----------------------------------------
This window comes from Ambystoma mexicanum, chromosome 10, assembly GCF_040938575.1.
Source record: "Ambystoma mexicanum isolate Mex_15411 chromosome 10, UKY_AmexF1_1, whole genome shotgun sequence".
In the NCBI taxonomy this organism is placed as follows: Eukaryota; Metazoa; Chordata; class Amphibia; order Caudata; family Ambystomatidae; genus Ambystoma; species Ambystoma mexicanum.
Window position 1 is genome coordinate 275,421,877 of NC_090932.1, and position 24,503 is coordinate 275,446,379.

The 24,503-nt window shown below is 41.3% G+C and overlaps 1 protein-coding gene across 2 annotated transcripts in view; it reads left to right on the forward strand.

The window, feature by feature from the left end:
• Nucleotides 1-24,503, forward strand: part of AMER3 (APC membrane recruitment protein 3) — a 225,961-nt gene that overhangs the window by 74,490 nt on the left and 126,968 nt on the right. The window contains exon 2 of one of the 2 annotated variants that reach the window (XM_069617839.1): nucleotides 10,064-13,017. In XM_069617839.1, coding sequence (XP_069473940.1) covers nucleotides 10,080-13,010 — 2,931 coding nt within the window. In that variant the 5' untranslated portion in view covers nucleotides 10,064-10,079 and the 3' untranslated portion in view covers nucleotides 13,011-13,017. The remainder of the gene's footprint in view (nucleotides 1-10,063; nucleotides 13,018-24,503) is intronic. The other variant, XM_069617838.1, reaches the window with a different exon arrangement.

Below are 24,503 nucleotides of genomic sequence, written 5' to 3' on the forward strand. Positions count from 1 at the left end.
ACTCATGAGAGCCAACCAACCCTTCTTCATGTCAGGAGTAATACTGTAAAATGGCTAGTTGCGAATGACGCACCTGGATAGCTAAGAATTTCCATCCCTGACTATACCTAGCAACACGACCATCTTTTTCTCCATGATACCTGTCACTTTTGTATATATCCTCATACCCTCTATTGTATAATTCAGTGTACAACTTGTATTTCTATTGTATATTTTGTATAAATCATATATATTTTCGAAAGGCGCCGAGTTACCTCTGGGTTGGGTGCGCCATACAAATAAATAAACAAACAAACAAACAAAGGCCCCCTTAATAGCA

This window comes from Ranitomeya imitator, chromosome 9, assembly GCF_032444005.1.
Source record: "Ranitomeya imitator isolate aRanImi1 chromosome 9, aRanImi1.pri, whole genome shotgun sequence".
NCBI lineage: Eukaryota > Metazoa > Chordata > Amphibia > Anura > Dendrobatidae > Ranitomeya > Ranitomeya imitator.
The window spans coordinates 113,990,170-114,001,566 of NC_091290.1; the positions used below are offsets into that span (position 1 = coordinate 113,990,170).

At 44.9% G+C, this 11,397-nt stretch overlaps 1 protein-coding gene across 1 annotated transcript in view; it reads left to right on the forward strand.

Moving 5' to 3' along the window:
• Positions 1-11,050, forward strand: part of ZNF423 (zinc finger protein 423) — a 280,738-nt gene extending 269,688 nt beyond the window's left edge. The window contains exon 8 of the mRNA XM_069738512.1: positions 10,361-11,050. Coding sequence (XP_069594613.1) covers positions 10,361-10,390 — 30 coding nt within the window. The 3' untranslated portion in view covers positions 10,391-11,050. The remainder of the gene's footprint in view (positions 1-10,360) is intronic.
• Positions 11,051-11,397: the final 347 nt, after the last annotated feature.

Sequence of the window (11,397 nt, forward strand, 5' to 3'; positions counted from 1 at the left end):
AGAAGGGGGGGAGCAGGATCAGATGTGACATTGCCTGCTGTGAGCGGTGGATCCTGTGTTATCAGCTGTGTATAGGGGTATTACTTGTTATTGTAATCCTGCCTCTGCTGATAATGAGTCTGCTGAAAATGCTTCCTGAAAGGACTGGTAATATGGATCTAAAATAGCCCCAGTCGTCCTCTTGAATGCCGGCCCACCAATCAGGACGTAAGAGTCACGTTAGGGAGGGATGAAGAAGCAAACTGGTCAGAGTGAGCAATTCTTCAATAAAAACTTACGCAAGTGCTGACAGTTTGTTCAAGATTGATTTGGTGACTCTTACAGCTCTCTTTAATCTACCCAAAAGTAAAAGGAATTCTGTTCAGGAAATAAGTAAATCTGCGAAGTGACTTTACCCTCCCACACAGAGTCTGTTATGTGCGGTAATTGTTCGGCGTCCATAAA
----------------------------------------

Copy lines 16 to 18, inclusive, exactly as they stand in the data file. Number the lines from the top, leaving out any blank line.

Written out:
• Positions 1-11,050, forward strand: part of ZNF423 (zinc finger protein 423) — a 280,738-nt gene extending 269,688 nt beyond the window's left edge. The window contains exon 8 of the mRNA XM_069738512.1: positions 10,361-11,050. Coding sequence (XP_069594613.1) covers positions 10,361-10,390 — 30 coding nt within the window. The 3' untranslated portion in view covers positions 10,391-11,050. The remainder of the gene's footprint in view (positions 1-10,360) is intronic.
• Positions 11,051-11,397: the final 347 nt, after the last annotated feature.

Sequence of the window (11,397 nt, forward strand, 5' to 3'; positions counted from 1 at the left end):